R = | distance of detector from foil | |

m = | mass of incident α-particles | |

speed of incident α-particles | ||

scattering angle | ||

e = | charge of a photon | |

permittivity of free space |

This formula is subject to correction, however, for the motion induced in the scattering nucleus, which may be appreciable for light atoms.

According to Rutherford’s formula, the number of particles striking a small detector with its sensitive face perpendicular to the direction of the motion of the scattered particles should be:

- Proportional to the square of the atomic number Z of the scattering nuclei
- Proportional to the thickness t of the foil
- Inversely proportional to the square of the kinetic energy of the particles, i.e., to v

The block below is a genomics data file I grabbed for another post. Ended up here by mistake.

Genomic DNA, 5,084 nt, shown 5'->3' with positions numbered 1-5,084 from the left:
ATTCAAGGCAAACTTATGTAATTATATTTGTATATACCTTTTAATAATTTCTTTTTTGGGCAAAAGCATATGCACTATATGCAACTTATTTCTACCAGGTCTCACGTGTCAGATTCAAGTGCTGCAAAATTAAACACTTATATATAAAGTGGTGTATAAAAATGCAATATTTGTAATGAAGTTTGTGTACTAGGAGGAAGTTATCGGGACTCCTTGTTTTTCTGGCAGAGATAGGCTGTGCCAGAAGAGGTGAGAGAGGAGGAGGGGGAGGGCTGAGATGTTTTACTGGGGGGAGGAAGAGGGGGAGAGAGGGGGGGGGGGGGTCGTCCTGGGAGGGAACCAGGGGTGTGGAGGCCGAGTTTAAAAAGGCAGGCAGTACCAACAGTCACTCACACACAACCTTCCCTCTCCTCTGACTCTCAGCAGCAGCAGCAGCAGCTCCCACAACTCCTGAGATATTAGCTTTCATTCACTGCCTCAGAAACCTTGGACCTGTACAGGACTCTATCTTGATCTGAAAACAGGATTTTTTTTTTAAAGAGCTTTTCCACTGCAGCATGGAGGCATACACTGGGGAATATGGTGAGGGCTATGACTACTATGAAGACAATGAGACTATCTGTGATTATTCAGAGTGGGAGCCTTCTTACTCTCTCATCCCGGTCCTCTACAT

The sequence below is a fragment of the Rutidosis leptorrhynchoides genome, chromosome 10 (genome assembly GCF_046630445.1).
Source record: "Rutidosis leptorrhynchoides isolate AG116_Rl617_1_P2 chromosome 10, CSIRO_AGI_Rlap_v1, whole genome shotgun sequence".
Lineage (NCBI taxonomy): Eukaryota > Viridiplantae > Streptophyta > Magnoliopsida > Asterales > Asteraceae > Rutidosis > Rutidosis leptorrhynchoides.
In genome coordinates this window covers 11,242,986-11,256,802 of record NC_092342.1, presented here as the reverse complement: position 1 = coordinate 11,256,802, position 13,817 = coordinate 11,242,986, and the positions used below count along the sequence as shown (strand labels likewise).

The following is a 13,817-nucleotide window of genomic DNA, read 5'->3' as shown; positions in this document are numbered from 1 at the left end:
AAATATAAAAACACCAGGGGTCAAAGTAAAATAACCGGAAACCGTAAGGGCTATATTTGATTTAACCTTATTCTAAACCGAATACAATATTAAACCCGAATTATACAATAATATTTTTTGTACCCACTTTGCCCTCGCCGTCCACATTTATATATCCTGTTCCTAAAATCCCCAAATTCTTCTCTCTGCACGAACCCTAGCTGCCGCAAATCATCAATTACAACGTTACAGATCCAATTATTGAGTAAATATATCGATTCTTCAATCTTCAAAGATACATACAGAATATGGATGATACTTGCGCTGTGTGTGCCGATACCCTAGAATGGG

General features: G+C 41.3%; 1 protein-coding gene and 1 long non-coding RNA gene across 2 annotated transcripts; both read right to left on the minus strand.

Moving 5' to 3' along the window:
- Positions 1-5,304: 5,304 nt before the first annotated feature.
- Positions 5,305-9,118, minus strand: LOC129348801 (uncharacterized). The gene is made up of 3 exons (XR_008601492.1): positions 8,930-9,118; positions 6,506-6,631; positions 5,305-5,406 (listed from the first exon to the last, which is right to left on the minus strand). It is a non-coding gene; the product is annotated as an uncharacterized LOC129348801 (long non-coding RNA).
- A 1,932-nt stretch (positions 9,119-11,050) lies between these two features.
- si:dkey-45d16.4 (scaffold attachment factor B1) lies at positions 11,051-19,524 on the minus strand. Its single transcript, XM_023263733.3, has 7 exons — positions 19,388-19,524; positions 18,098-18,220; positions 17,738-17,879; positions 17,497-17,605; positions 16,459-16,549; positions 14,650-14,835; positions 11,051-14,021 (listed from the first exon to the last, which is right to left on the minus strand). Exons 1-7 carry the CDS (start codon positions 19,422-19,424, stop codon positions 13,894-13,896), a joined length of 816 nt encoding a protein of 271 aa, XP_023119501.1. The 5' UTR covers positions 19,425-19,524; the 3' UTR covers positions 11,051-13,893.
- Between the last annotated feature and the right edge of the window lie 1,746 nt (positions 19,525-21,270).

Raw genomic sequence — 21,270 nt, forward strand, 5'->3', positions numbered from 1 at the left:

_{o}^{4} - Inversely proportional to the fourth power of the sin of half the scattering angle

*Derivation:* Let the charge on the incident particle be ze and its mass m, while the nucleus bears charge Ze and has a mass so much greater than the incident particle that, for a first approximation, it may be assumed to remain at rest. Let the α particle approach at a speed v_{0} along a line passing at a distance b from the nucleus; its energy is thus mv_{0}^{2}/2, and its angular momentum about the nucleus at O is mvb. Let r and θ be polar coordinates for the α particle with origin at O, θ being measured from a line drawn from O in a direction toward the distantly approaching particle (Fig. 1), and let and be the time derivatives of r and θ respectively.

Then the particle has perpendicular components of velocity and , and its angular momentum about O at any time is . It also has potential energy due to repulsion by the nucleus of magnitude zZe^{2}/4πε_{0}r and initially zero. Thus, adding the kinetic energy, we have from the laws of conservation of energy and of angular momentum

(1)

(2)